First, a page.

There are many examples of this and it is pertinent to discuss the example of the U.S. Department of Homeland Security (DHS). The DHS uses an extremely large and complex system which both stores and processes huge volumes of confidential data. Data breach is a serious threat, and tantamount to threatening national security. The DHS realized that getting ethical hackers to break into its system before black hat hackers did was a smart way to raise the level of preparedness. So, the Hack DHS Act was passed, which would allow select ethical hackers to break into the DHS system. The act laid out in detail how the initiative would work. A group of ethical hackers would be hired to break into the DHS system and identify vulnerabilities, if any. For any new vulnerability identified, the ethical hackers would be financially rewarded. The ethical hackers would not be subject to any legal action because of their actions, though they would have to work under certain constraints and guidelines. The act also made it mandatory for all ethical hackers participating in the program go through a thorough background check. Like DHS, reputed organizations have been hiring ethical hackers to raise the level of system security preparedness for a long time. (For more on security in general, see The 7 Basic Principles of IT Security.)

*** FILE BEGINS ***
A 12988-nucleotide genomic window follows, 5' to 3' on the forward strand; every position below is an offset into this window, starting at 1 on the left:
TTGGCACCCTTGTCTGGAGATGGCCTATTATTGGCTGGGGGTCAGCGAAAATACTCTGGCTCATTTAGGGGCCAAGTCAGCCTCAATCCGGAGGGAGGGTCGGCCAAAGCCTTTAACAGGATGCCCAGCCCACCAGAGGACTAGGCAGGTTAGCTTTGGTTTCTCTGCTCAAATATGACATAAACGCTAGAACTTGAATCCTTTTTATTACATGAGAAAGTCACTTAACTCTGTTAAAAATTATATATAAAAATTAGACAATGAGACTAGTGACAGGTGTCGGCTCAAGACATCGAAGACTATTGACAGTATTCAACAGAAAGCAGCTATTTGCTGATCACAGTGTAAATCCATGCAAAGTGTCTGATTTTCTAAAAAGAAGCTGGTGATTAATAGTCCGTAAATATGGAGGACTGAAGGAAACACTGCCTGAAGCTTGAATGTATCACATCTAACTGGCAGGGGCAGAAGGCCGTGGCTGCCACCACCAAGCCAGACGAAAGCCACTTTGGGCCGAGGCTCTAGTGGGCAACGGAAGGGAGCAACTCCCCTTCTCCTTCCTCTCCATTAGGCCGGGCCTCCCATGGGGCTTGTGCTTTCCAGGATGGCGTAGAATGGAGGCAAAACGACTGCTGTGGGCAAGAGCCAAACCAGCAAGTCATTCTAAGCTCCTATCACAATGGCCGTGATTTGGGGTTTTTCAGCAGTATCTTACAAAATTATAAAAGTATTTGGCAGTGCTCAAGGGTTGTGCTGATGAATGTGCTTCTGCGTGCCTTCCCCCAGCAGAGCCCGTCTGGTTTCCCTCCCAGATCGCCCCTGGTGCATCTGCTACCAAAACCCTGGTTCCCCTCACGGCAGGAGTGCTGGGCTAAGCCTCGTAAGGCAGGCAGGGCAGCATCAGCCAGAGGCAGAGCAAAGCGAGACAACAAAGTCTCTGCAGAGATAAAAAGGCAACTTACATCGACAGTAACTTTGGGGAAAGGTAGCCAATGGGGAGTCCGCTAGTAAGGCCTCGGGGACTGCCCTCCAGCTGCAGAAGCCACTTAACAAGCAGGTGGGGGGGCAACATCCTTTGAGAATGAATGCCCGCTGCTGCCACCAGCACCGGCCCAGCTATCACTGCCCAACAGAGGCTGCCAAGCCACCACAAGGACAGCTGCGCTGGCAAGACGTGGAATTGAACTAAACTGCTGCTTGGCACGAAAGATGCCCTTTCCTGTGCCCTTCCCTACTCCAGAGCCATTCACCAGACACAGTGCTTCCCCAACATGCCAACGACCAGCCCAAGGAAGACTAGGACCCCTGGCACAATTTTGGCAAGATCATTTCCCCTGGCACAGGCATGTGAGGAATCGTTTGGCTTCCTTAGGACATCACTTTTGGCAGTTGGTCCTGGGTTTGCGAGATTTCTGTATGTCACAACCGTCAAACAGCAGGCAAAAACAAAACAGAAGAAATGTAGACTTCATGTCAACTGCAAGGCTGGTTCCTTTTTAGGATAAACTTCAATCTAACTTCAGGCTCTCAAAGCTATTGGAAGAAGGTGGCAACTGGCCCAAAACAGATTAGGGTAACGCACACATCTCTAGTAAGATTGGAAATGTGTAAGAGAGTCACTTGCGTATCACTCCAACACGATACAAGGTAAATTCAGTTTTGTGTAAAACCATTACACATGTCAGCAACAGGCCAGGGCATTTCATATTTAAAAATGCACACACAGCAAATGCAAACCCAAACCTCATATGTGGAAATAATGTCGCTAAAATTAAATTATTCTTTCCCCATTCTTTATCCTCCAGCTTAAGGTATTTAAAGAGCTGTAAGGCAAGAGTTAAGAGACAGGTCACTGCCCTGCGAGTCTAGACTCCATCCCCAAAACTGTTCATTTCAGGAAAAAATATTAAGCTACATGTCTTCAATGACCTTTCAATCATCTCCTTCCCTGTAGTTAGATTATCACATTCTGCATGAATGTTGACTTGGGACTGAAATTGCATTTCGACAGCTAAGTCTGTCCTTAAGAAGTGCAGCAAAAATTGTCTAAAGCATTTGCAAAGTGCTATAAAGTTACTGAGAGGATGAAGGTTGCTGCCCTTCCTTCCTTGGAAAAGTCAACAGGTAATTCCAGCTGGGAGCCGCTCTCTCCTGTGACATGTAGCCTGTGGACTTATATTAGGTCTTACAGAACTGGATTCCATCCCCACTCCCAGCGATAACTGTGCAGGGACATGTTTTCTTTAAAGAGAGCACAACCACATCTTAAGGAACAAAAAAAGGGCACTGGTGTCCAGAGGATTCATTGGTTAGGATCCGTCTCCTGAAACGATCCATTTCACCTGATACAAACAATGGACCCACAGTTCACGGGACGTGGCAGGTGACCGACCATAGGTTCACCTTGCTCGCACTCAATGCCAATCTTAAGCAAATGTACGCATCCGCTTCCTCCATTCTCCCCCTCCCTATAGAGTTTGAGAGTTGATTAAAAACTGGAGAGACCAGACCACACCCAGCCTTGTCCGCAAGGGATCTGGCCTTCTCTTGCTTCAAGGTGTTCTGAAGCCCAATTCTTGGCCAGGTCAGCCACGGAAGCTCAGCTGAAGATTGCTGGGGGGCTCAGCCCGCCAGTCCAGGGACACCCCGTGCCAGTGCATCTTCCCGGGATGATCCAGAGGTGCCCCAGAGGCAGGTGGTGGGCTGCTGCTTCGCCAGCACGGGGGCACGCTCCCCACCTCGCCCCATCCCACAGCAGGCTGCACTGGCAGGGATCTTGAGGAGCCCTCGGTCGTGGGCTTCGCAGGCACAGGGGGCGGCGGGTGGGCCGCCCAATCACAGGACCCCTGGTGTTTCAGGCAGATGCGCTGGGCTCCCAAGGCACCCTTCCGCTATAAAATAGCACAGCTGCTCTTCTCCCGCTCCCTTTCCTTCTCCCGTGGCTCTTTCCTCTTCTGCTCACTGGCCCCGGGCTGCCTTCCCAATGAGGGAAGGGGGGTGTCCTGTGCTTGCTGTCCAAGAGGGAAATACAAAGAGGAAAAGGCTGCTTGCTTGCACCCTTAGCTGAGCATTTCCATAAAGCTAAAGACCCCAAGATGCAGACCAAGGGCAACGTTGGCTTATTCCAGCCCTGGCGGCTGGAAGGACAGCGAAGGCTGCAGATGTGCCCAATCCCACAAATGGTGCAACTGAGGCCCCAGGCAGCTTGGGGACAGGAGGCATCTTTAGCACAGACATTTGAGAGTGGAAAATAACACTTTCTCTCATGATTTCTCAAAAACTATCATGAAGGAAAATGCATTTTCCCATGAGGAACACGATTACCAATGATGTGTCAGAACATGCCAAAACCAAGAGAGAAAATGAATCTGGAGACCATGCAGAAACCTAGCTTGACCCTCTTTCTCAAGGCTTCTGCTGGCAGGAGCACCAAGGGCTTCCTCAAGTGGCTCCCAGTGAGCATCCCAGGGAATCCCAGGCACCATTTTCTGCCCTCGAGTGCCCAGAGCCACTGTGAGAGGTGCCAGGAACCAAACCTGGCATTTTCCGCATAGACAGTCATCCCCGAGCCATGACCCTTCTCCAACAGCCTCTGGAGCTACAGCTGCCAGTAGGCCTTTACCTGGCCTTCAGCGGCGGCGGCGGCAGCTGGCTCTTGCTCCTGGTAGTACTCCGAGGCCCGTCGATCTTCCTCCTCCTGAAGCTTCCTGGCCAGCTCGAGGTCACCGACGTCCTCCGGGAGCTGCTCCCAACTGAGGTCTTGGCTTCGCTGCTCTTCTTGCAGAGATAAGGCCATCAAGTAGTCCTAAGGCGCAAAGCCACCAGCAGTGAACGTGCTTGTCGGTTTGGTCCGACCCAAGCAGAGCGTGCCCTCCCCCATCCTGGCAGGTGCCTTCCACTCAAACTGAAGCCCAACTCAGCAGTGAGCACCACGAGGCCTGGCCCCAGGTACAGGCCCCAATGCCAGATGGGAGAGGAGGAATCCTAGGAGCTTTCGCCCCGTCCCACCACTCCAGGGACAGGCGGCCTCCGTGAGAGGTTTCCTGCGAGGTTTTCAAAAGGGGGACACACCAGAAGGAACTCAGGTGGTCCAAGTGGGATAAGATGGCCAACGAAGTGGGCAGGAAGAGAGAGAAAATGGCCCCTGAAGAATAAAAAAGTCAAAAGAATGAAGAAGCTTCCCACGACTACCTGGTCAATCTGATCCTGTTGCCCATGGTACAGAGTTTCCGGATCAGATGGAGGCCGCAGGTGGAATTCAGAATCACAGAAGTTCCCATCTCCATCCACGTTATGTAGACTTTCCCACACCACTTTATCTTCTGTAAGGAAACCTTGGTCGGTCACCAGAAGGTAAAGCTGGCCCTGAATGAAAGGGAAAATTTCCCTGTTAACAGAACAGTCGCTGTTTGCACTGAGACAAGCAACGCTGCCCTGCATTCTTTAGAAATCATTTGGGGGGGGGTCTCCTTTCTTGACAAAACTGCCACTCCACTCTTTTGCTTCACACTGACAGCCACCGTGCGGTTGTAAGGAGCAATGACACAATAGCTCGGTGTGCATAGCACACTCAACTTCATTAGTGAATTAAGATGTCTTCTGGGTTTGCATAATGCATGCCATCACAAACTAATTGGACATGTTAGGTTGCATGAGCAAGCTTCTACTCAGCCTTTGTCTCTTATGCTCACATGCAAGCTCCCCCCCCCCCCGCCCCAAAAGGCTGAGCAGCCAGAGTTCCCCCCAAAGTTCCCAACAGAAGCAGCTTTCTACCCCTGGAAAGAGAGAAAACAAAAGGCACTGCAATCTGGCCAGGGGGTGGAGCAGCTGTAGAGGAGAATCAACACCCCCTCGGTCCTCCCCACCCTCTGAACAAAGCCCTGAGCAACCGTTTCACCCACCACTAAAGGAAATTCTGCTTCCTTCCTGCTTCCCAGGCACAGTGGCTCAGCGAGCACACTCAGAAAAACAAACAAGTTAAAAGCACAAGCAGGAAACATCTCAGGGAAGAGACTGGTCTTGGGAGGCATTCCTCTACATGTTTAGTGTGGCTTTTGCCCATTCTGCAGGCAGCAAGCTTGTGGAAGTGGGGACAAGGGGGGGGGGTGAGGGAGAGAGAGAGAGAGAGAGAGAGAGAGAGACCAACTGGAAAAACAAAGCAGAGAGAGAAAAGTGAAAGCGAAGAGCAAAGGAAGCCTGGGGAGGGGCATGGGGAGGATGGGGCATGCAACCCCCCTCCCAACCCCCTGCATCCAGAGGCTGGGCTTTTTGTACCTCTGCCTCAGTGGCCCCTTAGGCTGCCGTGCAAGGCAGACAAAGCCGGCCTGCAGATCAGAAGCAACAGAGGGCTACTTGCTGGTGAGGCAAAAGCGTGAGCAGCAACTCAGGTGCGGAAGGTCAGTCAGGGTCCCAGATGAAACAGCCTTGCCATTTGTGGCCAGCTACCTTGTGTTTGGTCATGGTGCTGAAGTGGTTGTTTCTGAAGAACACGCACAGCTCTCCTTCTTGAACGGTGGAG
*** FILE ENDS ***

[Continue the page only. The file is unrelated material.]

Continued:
Both ethical hacking and conventional IT security need to work together to protect enterprise systems. However, enterprises need to work out their strategy toward ethical hacking. They can probably take a leaf out of the DHS policy toward ethical hacking. The role and scope of ethical hackers needs to be clearly defined; it is important that the enterprise maintains checks and balances so that the hacker does not exceed the job scope or cause any damage to the system. The enterprise also needs to give the ethical hackers the assurance that no legal action would be taken in the case of a breach as defined by their contract.